ENDNOTES:

1.    The study of Goñi, López and Servén (2011) includes six countries of Latin America: Argentina, Brazil, Chile, Colombia, Mexico and Peru. See Goñi, E., H. López and L. Servén, “Fiscal Redistribution and Income Inequality in Latin America,” World Development 39(9) (2011): 1558-1569.
2.    Jiménez, J.P. and O. Kacef, “Volatilidad macroeconómica, espacio fiscal y gobernanza”, in Bárcena, A. and O. Kacef, eds., La política fiscal para el afianzamiento de las democracias en América Latina: Reflexiones a partir de una serie de estudios de caso (Santiago de Chile: CEPAL, 2011).
3.    Argentina, Brazil, Chile, Colombia, Guatemala, Mexico and Peru. See Villela, L., A. Lemgruber and M. Jorrat (2009), “Los presupuestos de gastos tributarios. Conceptos y desafíos de implementación”, Working Document, No. IDB-WP-131, Inter-American Development Bank, December.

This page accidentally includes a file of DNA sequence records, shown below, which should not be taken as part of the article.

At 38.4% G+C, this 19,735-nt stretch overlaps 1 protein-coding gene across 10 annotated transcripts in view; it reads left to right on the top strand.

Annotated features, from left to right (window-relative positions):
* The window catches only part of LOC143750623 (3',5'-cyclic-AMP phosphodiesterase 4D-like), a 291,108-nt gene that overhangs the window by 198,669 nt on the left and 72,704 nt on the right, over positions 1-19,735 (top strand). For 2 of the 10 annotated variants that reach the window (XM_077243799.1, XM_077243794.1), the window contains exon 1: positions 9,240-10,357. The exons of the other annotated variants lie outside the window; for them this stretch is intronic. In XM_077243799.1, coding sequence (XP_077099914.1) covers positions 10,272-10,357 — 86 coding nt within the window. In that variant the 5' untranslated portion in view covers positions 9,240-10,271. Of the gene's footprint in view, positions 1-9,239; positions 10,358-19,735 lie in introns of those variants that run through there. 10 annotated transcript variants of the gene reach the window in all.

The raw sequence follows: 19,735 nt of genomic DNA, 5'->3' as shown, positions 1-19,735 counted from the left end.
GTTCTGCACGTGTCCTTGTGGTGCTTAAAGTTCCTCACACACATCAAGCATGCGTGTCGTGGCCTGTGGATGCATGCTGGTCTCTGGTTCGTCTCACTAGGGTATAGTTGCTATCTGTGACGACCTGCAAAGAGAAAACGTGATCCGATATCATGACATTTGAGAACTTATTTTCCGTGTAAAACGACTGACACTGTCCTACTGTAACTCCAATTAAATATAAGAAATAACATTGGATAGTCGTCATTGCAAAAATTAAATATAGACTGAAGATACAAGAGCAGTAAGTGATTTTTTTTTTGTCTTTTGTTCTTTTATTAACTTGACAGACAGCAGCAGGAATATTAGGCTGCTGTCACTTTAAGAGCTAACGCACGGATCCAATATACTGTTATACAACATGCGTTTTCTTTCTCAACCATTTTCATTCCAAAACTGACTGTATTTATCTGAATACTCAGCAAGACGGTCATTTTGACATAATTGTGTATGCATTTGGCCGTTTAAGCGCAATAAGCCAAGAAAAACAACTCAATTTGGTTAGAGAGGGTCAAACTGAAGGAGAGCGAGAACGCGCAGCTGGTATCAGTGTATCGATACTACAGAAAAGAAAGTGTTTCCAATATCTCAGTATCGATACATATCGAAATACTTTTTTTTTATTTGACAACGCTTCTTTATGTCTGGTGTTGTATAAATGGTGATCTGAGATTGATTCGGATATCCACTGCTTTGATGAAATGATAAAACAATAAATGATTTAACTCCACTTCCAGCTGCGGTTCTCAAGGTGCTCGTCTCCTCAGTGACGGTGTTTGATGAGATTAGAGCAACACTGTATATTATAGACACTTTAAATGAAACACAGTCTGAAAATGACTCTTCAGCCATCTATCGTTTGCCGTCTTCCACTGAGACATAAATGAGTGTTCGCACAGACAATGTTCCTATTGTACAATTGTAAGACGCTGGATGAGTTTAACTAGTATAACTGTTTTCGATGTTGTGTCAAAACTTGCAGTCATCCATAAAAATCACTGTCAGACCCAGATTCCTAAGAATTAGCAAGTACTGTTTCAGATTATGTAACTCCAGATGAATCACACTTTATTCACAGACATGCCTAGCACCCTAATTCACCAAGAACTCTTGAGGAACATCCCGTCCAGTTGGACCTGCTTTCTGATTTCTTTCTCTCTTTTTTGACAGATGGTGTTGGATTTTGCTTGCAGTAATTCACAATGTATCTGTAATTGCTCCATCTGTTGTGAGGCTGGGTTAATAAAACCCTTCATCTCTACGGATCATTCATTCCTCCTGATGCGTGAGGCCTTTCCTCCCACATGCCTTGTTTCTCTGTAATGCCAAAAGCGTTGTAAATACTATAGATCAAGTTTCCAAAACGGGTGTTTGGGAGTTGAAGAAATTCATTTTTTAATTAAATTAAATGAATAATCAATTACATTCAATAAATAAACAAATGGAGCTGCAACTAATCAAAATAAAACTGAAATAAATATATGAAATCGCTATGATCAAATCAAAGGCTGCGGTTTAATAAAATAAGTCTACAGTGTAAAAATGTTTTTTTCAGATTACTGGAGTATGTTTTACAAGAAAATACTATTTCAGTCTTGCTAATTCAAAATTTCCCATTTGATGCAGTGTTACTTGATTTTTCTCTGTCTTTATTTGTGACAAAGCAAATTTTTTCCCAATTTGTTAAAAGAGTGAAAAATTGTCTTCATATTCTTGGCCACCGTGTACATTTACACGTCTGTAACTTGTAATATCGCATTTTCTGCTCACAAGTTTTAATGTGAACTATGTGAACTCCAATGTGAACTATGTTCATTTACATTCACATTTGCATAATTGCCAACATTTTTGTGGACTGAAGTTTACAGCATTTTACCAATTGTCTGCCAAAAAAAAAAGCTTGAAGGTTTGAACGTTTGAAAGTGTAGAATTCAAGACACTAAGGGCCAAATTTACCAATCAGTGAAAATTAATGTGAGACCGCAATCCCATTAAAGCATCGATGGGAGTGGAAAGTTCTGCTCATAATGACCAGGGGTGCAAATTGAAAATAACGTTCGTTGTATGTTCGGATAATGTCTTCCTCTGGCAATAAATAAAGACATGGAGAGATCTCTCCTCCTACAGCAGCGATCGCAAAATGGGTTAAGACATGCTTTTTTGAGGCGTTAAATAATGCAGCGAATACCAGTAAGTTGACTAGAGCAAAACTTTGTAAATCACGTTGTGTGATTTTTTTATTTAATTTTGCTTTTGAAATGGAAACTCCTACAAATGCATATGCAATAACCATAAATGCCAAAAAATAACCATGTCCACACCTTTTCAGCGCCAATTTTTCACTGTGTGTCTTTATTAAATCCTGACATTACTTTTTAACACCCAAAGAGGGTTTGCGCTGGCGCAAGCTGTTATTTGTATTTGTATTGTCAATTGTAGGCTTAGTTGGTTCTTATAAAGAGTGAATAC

4.    Gómez Sabaíni, J.C., J. P. Jiménez and A. Podestá, “Tributación, evasión y equidad en América Latina,” in Jiménez, J.P., J. C. Gómez Sabaíni and A. Podestá (Eds.), Evasión y equidad en América Latina (Santiago de Chile: CEPAL, 2010).
5.    Christie, E. and M. Holzner, “What Explains Tax Evasion? An Empirical Assessment based on European Data”, wiiw Working Papers 40, (Vienna: The Vienna Institute for International Economic Studies, 2006).
6.    Organisation for Economic Cooperation and Development, Latin American Economic Outlook 2011: How Middle Class is Latin America? (OECD Publishing, 2010).


Tags: income inequality, Social inclusion, Taxation
Like what you've read? Subscribe to AQ for more.
Any opinions expressed in this piece do not necessarily reflect those of Americas Quarterly or its publishers.